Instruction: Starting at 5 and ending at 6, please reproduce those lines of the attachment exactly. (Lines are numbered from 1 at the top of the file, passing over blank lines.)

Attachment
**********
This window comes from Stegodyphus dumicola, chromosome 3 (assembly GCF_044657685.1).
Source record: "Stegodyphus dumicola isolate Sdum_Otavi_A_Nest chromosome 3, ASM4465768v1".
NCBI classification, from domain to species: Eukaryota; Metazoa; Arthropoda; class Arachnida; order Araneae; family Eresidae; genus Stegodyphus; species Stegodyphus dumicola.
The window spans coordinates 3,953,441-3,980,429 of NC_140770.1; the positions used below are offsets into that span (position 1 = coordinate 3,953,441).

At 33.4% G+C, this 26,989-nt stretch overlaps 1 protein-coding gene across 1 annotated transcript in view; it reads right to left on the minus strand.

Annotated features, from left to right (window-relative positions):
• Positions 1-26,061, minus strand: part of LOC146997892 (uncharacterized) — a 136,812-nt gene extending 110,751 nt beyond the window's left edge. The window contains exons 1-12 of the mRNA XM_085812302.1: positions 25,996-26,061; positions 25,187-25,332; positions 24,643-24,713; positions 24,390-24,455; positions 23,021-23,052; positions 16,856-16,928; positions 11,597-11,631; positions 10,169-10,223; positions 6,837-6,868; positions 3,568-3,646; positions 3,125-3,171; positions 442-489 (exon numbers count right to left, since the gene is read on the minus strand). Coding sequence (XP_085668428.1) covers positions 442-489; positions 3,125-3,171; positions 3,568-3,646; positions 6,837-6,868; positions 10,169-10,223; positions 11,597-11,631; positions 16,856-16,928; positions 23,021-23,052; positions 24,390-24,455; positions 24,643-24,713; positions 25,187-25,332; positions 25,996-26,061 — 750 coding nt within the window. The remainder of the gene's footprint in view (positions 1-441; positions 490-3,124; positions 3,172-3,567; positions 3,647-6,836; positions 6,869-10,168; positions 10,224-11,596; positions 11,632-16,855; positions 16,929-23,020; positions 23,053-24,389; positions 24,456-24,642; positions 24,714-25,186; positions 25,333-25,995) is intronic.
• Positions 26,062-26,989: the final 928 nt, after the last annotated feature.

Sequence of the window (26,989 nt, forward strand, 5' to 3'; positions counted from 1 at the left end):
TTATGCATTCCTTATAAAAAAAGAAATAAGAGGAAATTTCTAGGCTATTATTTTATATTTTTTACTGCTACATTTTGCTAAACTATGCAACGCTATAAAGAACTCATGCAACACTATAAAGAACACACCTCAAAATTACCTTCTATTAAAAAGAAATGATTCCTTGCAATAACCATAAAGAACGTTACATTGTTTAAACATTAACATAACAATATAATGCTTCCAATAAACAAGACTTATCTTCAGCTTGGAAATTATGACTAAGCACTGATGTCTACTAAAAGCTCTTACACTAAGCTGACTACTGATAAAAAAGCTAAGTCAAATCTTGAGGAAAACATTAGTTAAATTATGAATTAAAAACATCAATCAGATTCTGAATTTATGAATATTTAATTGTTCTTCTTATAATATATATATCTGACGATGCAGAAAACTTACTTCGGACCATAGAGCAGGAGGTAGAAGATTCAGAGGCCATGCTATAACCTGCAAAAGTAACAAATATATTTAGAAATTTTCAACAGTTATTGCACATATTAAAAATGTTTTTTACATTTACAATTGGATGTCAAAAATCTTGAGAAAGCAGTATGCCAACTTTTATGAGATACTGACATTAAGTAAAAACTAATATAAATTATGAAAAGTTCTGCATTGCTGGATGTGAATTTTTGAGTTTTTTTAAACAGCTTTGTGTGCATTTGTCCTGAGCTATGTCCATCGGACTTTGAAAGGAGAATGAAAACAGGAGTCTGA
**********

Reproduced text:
At 33.4% G+C, this 26,989-nt stretch overlaps 1 protein-coding gene across 1 annotated transcript in view; it reads right to left on the minus strand.

Annotated features, from left to right (window-relative positions):